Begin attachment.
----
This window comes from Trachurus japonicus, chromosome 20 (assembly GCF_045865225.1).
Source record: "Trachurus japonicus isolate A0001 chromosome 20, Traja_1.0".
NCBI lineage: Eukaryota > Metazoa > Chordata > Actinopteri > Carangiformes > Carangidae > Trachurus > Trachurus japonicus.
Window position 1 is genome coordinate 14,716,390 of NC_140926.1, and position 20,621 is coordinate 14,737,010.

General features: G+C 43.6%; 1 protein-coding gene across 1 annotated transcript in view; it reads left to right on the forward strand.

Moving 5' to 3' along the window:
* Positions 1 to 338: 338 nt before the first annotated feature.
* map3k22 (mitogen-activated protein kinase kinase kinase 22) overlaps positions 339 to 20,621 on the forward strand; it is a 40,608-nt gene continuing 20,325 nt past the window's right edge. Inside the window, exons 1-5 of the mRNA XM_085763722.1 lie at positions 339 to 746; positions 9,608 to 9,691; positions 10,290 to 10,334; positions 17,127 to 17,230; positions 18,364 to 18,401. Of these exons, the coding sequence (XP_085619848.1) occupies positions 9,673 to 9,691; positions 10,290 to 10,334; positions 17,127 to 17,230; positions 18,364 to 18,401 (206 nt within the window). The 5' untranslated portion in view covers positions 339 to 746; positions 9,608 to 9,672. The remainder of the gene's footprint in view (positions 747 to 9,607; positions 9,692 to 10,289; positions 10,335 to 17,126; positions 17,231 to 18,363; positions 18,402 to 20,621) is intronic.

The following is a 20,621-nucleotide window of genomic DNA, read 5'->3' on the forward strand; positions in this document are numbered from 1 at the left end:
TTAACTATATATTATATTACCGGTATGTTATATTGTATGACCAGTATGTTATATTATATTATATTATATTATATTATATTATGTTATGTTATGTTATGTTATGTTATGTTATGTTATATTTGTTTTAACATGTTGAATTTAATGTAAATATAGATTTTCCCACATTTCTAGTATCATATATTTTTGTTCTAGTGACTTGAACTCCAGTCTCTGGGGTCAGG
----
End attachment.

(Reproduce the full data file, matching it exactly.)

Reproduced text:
This window comes from Trachurus japonicus, chromosome 20 (assembly GCF_045865225.1).
Source record: "Trachurus japonicus isolate A0001 chromosome 20, Traja_1.0".
NCBI lineage: Eukaryota > Metazoa > Chordata > Actinopteri > Carangiformes > Carangidae > Trachurus > Trachurus japonicus.
Window position 1 is genome coordinate 14,716,390 of NC_140926.1, and position 20,621 is coordinate 14,737,010.

General features: G+C 43.6%; 1 protein-coding gene across 1 annotated transcript in view; it reads left to right on the forward strand.

Moving 5' to 3' along the window:
* Positions 1 to 338: 338 nt before the first annotated feature.
* map3k22 (mitogen-activated protein kinase kinase kinase 22) overlaps positions 339 to 20,621 on the forward strand; it is a 40,608-nt gene continuing 20,325 nt past the window's right edge. Inside the window, exons 1-5 of the mRNA XM_085763722.1 lie at positions 339 to 746; positions 9,608 to 9,691; positions 10,290 to 10,334; positions 17,127 to 17,230; positions 18,364 to 18,401. Of these exons, the coding sequence (XP_085619848.1) occupies positions 9,673 to 9,691; positions 10,290 to 10,334; positions 17,127 to 17,230; positions 18,364 to 18,401 (206 nt within the window). The 5' untranslated portion in view covers positions 339 to 746; positions 9,608 to 9,672. The remainder of the gene's footprint in view (positions 747 to 9,607; positions 9,692 to 10,289; positions 10,335 to 17,126; positions 17,231 to 18,363; positions 18,402 to 20,621) is intronic.

The following is a 20,621-nucleotide window of genomic DNA, read 5'->3' on the forward strand; positions in this document are numbered from 1 at the left end:
TTAACTATATATTATATTACCGGTATGTTATATTGTATGACCAGTATGTTATATTATATTATATTATATTATATTATATTATGTTATGTTATGTTATGTTATGTTATGTTATGTTATATTTGTTTTAACATGTTGAATTTAATGTAAATATAGATTTTCCCACATTTCTAGTATCATATATTTTTGTTCTAGTGACTTGAACTCCAGTCTCTGGGGTCAGG